Human Resources

Hire the Right Employee: Red Flags During the Interview Process

Jason Nazar is CEO & Co-founder of Docstoc (docstoc.com). In this video he discusses red flags during the interview process.

Transcription: There are three things that I always try to watch out for when I hire a new employee. The First Is: Are they going to speak badly about their previous employer, or person that managed them? So I always ask a general, open ended question: Tell me about what you didn’t like about your past role. And if that person takes my bait and just spent a couple minutes trashing their old company and their old manager, I know that’s not somebody I want in my organization because at the very least, if they’re not professional in handling disagreements with people in the past. Number two is: are they unable to identify their own personal weaknesses? So similar to the first question, ill ask somebody, tell me what youre not good at? If I went around and I asked ten people you worked with in the last 3-4 years, what you don’t do well? What are they going to say? And if they can’t either think of any or come up with general vague answers like “I work too hard” or “I give it my all” I know that’s not somebody that’s self reflective enough to identify what their own weaknesses are and it’s a big red flag that once we start working together, we’re not going to see eye to eye on a lot of things. Finally, the last red flag is, is that candidate unprepared after you ask them and prompt them to be prepared about something. So for example, if before they come in for a second or third interview, you ask them to take a look at your product or service and use it in detail, and they get into that interview process and they really haven’t gone through that and they’re unprepared, it’s a very tell-tell sign that once they actually start working with you, they’re not going to take the time, energy and diligence to do what they need to do right once they’re in the organization and so if they’re unprepared in the interview process they’re most likely going to be unprepared once you hire them as an employee. If you make sure to look out for those three red flags, you can typically steer yourself away from the employees who do more harm than good for your organization.

  1. Speaking ill about a former employer or company
  2. Indicates their level of professionalism
  3. Failing to identify personal weaknesses
  4. Conveys a lack of self-reflection
  5. Neglecting to do any follow-up from a previous interview
  6. Signals an absence of work ethic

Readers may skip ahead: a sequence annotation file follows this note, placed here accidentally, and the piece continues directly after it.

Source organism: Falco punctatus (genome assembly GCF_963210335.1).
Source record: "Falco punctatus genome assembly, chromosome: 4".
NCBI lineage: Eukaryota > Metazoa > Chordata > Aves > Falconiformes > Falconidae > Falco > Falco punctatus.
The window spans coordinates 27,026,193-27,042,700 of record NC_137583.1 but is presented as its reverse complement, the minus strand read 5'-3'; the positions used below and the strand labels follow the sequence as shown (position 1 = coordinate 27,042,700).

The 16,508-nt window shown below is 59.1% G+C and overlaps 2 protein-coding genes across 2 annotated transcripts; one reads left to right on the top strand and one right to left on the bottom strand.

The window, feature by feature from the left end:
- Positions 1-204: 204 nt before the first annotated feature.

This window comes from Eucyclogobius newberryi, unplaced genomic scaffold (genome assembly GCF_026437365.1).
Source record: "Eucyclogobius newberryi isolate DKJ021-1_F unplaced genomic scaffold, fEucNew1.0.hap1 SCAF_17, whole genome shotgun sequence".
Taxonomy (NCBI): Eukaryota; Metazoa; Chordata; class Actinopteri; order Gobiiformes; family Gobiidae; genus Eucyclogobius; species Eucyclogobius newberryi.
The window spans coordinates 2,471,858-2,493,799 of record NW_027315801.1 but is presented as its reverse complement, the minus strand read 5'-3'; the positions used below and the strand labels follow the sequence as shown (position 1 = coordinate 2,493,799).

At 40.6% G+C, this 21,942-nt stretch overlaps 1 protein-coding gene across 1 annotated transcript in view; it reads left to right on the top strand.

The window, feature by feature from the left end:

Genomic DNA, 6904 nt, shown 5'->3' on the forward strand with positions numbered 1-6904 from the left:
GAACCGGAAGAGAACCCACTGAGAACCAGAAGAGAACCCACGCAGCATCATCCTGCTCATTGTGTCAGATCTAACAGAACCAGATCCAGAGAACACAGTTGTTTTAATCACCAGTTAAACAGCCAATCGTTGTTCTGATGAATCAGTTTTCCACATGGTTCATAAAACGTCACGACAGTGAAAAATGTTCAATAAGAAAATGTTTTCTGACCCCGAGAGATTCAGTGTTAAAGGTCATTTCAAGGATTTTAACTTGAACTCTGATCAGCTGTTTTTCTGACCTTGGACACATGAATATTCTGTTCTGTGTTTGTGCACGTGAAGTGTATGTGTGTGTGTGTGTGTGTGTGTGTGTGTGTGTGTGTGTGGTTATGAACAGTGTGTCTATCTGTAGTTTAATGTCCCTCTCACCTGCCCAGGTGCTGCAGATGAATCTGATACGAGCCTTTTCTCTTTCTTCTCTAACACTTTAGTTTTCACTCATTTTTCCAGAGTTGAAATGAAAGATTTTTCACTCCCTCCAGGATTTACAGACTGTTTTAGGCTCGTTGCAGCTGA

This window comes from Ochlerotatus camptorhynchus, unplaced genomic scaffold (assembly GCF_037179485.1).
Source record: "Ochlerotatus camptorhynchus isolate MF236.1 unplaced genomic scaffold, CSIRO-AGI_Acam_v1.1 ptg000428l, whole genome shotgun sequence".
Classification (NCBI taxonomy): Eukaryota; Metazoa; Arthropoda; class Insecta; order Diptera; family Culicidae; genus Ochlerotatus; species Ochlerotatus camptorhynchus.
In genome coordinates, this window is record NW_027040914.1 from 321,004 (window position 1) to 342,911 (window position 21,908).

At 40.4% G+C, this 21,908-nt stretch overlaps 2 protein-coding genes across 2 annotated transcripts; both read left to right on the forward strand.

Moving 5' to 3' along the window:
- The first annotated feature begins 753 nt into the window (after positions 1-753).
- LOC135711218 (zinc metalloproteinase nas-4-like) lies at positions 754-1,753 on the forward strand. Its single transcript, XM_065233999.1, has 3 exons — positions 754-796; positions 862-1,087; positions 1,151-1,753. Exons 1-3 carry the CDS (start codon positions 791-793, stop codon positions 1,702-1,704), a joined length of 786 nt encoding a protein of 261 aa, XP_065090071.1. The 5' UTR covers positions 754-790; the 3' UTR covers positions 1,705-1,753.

There are three things I always try to watch out for when I hire a new employee.

The first is, are they going to speak badly about their previous employer or person that managed them? So I always ask the general open-ended question. Tell me about what you didn’t like about your past role. And if that person takes my bait and just spends a couple minutes trashing their old company and their old manager, I know that’s not somebody that I want in my organization because at the very least, they’re not professional about the way they handle their disagreements with people in the past.

Number two is, are they unable to identify their own personal weaknesses. So similar to the first question, I’ll ask somebody tell me about what you’re not good at. If I went around and I ask ten people that worked within the last 3, 4 years what you don’t do well, what are they going to say? And if they think can’t think of anything or come up with a general vague answers like I work too hard or I give it my all, I know that that’s not somebody that’s self-reflective enough to identify what their own weaknesses are and it’s a big red flag that once we start working together we’re not going to see eye to eye in a lot of things.

And finally, the last red flag is, is that candidate unprepared after you asked them and prompt them to be prepared about something. So for example if before they come in for a second of third interview, you asked them to take a look at your product or service and use it in detail. And they get into that interview process and they really haven’t gone through that and they’re unprepared, it’s a very tell tale sign that once they actually start working with you they’re not going to take the time, energy and diligence to do what they need to do right once they’re in the organization. And so if they’re unprepared in the interview process, they’re most likely going to be unprepared once you hire them as employee.

And if you make sure to look out for those three red flags you can typically stir yourself away from employees that will do more harm than good for your organization.

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